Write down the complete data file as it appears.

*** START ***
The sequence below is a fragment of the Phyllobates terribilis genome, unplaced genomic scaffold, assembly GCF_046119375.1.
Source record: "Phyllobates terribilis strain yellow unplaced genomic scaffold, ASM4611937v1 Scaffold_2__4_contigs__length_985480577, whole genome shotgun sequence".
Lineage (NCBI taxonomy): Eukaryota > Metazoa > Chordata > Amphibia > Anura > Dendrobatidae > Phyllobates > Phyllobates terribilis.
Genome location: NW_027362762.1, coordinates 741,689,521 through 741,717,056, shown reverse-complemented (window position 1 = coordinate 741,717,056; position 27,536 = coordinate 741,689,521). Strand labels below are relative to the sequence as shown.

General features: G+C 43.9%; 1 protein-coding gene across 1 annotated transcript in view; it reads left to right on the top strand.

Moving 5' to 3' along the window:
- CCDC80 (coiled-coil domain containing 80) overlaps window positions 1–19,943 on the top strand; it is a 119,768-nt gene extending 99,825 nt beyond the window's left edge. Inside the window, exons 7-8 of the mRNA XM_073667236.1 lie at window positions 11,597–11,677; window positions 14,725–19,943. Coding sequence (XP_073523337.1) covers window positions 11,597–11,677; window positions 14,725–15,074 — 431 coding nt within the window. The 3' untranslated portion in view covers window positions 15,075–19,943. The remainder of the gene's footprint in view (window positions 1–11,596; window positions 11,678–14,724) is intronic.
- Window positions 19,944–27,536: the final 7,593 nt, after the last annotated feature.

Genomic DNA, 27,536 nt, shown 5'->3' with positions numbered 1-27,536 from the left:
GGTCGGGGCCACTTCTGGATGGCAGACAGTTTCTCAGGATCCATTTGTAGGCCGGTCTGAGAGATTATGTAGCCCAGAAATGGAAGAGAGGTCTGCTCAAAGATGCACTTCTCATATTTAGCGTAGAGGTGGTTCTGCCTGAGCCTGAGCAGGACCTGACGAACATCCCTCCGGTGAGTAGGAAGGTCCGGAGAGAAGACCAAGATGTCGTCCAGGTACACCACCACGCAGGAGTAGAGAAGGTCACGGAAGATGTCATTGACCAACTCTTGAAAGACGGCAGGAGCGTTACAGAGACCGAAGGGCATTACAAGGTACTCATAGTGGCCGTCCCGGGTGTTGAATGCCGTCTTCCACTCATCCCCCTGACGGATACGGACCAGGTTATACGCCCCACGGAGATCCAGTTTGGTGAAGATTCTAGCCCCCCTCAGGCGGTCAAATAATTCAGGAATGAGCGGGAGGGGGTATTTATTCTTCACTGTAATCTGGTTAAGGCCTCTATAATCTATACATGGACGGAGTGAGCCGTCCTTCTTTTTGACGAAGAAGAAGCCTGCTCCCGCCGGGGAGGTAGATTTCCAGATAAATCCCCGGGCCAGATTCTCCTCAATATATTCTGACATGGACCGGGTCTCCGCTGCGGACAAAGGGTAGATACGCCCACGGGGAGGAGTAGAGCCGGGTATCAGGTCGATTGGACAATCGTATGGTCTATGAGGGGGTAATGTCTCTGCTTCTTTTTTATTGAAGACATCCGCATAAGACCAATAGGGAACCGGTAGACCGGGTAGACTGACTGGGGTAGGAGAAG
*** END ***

The sequence below is a fragment of the Phyllobates terribilis genome, unplaced genomic scaffold, assembly GCF_046119375.1.
Source record: "Phyllobates terribilis strain yellow unplaced genomic scaffold, ASM4611937v1 Scaffold_2__4_contigs__length_985480577, whole genome shotgun sequence".
Lineage (NCBI taxonomy): Eukaryota > Metazoa > Chordata > Amphibia > Anura > Dendrobatidae > Phyllobates > Phyllobates terribilis.
Genome location: NW_027362762.1, coordinates 741,689,521 through 741,717,056, shown reverse-complemented (window position 1 = coordinate 741,717,056; position 27,536 = coordinate 741,689,521). Strand labels below are relative to the sequence as shown.

General features: G+C 43.9%; 1 protein-coding gene across 1 annotated transcript in view; it reads left to right on the top strand.

Moving 5' to 3' along the window:
- CCDC80 (coiled-coil domain containing 80) overlaps window positions 1–19,943 on the top strand; it is a 119,768-nt gene extending 99,825 nt beyond the window's left edge. Inside the window, exons 7-8 of the mRNA XM_073667236.1 lie at window positions 11,597–11,677; window positions 14,725–19,943. Coding sequence (XP_073523337.1) covers window positions 11,597–11,677; window positions 14,725–15,074 — 431 coding nt within the window. The 3' untranslated portion in view covers window positions 15,075–19,943. The remainder of the gene's footprint in view (window positions 1–11,596; window positions 11,678–14,724) is intronic.
- Window positions 19,944–27,536: the final 7,593 nt, after the last annotated feature.

Genomic DNA, 27,536 nt, shown 5'->3' with positions numbered 1-27,536 from the left:
GGTCGGGGCCACTTCTGGATGGCAGACAGTTTCTCAGGATCCATTTGTAGGCCGGTCTGAGAGATTATGTAGCCCAGAAATGGAAGAGAGGTCTGCTCAAAGATGCACTTCTCATATTTAGCGTAGAGGTGGTTCTGCCTGAGCCTGAGCAGGACCTGACGAACATCCCTCCGGTGAGTAGGAAGGTCCGGAGAGAAGACCAAGATGTCGTCCAGGTACACCACCACGCAGGAGTAGAGAAGGTCACGGAAGATGTCATTGACCAACTCTTGAAAGACGGCAGGAGCGTTACAGAGACCGAAGGGCATTACAAGGTACTCATAGTGGCCGTCCCGGGTGTTGAATGCCGTCTTCCACTCATCCCCCTGACGGATACGGACCAGGTTATACGCCCCACGGAGATCCAGTTTGGTGAAGATTCTAGCCCCCCTCAGGCGGTCAAATAATTCAGGAATGAGCGGGAGGGGGTATTTATTCTTCACTGTAATCTGGTTAAGGCCTCTATAATCTATACATGGACGGAGTGAGCCGTCCTTCTTTTTGACGAAGAAGAAGCCTGCTCCCGCCGGGGAGGTAGATTTCCAGATAAATCCCCGGGCCAGATTCTCCTCAATATATTCTGACATGGACCGGGTCTCCGCTGCGGACAAAGGGTAGATACGCCCACGGGGAGGAGTAGAGCCGGGTATCAGGTCGATTGGACAATCGTATGGTCTATGAGGGGGTAATGTCTCTGCTTCTTTTTTATTGAAGACATCCGCATAAGACCAATAGGGAACCGGTAGACCGGGTAGACTGACTGGGGTAGGAGAAG